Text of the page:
Risham Syed, Seven Seas, 2012, cotton quilts filled with synthetic American wool.

Fulfils her role as a teacher by encouraging the next generation of artists

Syed now encourages young artists to develop their own style, but to be more adventurous with their work.  She both inspires them through her own work, and teaches them to be bold as their professor at Beaconhouse National University in Lahore.  When one artist forges ahead with a nontraditional idea, she believes, another has space to build on this and make it one’s own.  Her students inspire each other, too:  one student brought in soil to her class, to use as a medium for a piece, and inspired another woman to use this in her own work.

Risham Syed with students in Canvas Art Gallery. Image Courtesy: Canvas Art Gallery. 

Syed's work comments on painting as an idea

Syed demonstrated her ability as a painter, and images of a modern day Pakistan with her 2010 solo exhibition at the Rohas Gallery in Lahore, aptly titled Lahore, 2010. This installation featured a series of postcard-sized paintings of Lahore’s residential and commercial blocks.

Syed addresses these urban spaces through her own version of miniature paintings, meant to be as much a commentary on painting as a form itself, as a commentary on her native city. Her miniature paintings take a traditional art form and she uses this form to expose images of Lahore that are beautiful and dilapidated at once. As with much of her work, she provided context to these paintings by hanging them on an urban-like brick wall she built for the exhibit. Her four inch by six inch paintings evoke postcards, broadening the relevance of an otherwise local reference to aged concrete walls painted in colors faded by the sun, or homes overgrown with urban greenery. She reminds her viewer that both the paintings and their contents are today’s remnants of history.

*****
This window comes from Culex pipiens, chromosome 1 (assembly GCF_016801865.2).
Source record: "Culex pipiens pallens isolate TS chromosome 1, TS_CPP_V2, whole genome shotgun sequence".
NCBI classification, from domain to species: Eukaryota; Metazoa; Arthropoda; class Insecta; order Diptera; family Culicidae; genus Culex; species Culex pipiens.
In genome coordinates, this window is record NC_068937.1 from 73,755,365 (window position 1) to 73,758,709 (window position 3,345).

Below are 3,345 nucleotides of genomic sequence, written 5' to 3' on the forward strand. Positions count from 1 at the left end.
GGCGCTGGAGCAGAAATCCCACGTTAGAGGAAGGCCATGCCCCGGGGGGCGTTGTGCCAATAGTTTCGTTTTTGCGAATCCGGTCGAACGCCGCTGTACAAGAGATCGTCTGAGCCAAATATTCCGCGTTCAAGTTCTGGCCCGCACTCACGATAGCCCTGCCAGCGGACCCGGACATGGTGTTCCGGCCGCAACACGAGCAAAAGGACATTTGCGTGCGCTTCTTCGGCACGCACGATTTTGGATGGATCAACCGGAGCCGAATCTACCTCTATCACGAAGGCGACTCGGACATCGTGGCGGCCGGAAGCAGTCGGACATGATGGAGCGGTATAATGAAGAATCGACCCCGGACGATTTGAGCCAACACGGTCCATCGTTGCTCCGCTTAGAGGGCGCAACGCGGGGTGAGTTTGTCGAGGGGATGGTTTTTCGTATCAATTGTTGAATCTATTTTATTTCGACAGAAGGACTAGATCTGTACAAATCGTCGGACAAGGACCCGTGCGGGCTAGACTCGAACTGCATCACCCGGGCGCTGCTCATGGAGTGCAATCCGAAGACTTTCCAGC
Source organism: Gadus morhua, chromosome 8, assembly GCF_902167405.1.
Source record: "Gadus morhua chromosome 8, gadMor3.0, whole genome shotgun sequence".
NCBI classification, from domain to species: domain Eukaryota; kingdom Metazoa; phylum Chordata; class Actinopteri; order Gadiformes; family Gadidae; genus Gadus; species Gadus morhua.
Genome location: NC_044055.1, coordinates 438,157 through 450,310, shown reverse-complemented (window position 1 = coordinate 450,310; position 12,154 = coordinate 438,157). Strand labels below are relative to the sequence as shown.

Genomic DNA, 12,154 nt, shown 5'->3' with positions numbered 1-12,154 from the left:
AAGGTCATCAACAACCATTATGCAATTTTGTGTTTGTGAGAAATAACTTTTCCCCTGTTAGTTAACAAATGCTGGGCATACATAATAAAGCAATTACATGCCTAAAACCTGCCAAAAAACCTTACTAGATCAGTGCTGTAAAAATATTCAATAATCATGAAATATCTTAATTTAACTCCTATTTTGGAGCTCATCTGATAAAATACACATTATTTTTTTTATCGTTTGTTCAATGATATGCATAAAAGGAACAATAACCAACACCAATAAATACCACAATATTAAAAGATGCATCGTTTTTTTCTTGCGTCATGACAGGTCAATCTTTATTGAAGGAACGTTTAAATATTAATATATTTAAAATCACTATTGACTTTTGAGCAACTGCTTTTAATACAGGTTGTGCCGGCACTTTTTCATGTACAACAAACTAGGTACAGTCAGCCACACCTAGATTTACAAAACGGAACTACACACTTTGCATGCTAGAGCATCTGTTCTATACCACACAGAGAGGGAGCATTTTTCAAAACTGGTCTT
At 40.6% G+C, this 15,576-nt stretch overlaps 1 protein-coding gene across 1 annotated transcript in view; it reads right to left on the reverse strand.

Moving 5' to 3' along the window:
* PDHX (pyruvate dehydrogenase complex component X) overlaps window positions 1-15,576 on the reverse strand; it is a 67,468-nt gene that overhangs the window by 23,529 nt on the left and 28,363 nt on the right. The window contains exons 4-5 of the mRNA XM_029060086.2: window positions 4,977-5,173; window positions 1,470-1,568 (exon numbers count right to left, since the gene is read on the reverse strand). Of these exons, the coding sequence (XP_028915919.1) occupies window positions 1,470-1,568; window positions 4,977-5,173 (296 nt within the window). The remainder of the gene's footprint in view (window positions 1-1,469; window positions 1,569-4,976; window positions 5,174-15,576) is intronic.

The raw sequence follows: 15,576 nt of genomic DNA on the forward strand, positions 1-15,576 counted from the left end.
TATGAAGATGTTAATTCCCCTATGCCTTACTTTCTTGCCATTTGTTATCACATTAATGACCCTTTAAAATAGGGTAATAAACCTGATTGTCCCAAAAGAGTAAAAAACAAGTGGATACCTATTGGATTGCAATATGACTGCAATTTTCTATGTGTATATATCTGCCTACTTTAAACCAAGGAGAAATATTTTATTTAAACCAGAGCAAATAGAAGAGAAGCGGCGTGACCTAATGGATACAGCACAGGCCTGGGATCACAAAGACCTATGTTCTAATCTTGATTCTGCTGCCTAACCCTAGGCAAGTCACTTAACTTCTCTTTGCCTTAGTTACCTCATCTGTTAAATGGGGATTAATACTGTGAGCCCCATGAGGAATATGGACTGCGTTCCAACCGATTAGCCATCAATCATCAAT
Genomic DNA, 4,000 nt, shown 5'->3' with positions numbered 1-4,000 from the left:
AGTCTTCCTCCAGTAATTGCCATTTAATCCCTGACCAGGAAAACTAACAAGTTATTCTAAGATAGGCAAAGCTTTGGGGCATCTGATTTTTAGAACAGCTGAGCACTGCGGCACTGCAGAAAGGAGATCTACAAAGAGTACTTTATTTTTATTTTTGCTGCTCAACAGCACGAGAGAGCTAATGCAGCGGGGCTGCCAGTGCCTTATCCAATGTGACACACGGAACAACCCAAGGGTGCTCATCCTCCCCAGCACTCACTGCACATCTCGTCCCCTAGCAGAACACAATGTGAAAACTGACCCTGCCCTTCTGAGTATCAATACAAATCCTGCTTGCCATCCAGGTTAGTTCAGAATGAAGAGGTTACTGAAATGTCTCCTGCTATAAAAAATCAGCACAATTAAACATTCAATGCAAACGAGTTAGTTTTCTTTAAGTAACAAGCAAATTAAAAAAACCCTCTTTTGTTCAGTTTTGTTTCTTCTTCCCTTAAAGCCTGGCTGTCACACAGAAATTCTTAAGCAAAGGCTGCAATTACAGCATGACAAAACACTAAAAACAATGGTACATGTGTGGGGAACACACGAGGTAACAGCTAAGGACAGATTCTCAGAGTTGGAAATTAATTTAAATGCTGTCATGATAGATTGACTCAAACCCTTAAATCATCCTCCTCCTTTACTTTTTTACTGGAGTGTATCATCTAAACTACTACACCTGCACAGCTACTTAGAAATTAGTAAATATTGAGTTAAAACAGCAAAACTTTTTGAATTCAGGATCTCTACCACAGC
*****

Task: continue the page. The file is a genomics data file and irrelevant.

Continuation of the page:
Risham Syed, Lahore 2010, 2012, acrylic on canvas on board. 

Her work is a critical reading of post-colonial identities

Native to Lahore, Syed's work points critically to post-colonial identity in Pakistan, and the cultural and historical inheritance that manifests in Pakistan, and other countries in the region. This can be seen most acutely in her most recent work, The Seven Seas, a project of seven quilts that examine and comment on the 18th and 19th century cotton trade with the West, which she completed as a result of receiving the Abraaj Capital Prize, a prize which awards proposals of art.

She is a trained painter, but places paintings based on familiar methods in unique, nontraditional contexts. She uses materials such as frames, furniture, fabric, and even a marble mantle in Marble Hearth to contrast with or comment on her paintings. Her work handles tensions such as power, gender dynamic, and economic and social inequity. Through a variety of mediums, she exposes the changes that take place in the world, her own reactions to her environment, and the responses her work elicits.

Risham Syed, Marble Hearth, 2010, painting in a marble mantelpiece.

Bibliography